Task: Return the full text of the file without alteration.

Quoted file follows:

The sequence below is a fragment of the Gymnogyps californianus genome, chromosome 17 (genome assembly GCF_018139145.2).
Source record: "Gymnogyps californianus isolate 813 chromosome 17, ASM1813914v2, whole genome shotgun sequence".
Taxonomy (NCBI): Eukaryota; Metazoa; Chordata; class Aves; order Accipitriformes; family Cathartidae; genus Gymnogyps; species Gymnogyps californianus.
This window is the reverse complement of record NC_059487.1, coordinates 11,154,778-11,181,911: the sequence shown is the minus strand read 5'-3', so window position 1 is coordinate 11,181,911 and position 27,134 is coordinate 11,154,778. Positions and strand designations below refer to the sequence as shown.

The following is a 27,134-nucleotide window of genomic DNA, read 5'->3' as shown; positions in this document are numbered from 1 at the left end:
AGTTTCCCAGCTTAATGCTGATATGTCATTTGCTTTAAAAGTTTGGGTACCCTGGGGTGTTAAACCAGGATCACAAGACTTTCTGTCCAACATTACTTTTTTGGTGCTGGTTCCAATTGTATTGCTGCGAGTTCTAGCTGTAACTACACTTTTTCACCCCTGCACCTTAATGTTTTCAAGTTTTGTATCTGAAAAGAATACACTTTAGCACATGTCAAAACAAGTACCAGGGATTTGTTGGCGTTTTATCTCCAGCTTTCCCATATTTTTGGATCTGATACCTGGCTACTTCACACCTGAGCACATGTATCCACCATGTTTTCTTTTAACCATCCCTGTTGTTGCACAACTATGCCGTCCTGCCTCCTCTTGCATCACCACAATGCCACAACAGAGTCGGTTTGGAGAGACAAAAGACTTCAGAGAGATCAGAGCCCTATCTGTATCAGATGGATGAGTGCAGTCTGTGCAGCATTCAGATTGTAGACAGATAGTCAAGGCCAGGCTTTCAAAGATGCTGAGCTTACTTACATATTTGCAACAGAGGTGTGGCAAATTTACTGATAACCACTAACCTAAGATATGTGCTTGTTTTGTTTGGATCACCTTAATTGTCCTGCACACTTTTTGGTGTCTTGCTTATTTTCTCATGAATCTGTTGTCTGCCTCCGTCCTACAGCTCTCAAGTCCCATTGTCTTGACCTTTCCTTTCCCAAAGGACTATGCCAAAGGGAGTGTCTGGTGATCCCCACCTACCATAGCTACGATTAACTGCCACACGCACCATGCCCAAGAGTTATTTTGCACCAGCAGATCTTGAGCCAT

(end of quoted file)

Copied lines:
The sequence below is a fragment of the Gymnogyps californianus genome, chromosome 17 (genome assembly GCF_018139145.2).
Source record: "Gymnogyps californianus isolate 813 chromosome 17, ASM1813914v2, whole genome shotgun sequence".
Taxonomy (NCBI): Eukaryota; Metazoa; Chordata; class Aves; order Accipitriformes; family Cathartidae; genus Gymnogyps; species Gymnogyps californianus.
This window is the reverse complement of record NC_059487.1, coordinates 11,154,778-11,181,911: the sequence shown is the minus strand read 5'-3', so window position 1 is coordinate 11,181,911 and position 27,134 is coordinate 11,154,778. Positions and strand designations below refer to the sequence as shown.

The following is a 27,134-nucleotide window of genomic DNA, read 5'->3' as shown; positions in this document are numbered from 1 at the left end:
AGTTTCCCAGCTTAATGCTGATATGTCATTTGCTTTAAAAGTTTGGGTACCCTGGGGTGTTAAACCAGGATCACAAGACTTTCTGTCCAACATTACTTTTTTGGTGCTGGTTCCAATTGTATTGCTGCGAGTTCTAGCTGTAACTACACTTTTTCACCCCTGCACCTTAATGTTTTCAAGTTTTGTATCTGAAAAGAATACACTTTAGCACATGTCAAAACAAGTACCAGGGATTTGTTGGCGTTTTATCTCCAGCTTTCCCATATTTTTGGATCTGATACCTGGCTACTTCACACCTGAGCACATGTATCCACCATGTTTTCTTTTAACCATCCCTGTTGTTGCACAACTATGCCGTCCTGCCTCCTCTTGCATCACCACAATGCCACAACAGAGTCGGTTTGGAGAGACAAAAGACTTCAGAGAGATCAGAGCCCTATCTGTATCAGATGGATGAGTGCAGTCTGTGCAGCATTCAGATTGTAGACAGATAGTCAAGGCCAGGCTTTCAAAGATGCTGAGCTTACTTACATATTTGCAACAGAGGTGTGGCAAATTTACTGATAACCACTAACCTAAGATATGTGCTTGTTTTGTTTGGATCACCTTAATTGTCCTGCACACTTTTTGGTGTCTTGCTTATTTTCTCATGAATCTGTTGTCTGCCTCCGTCCTACAGCTCTCAAGTCCCATTGTCTTGACCTTTCCTTTCCCAAAGGACTATGCCAAAGGGAGTGTCTGGTGATCCCCACCTACCATAGCTACGATTAACTGCCACACGCACCATGCCCAAGAGTTATTTTGCACCAGCAGATCTTGAGCCAT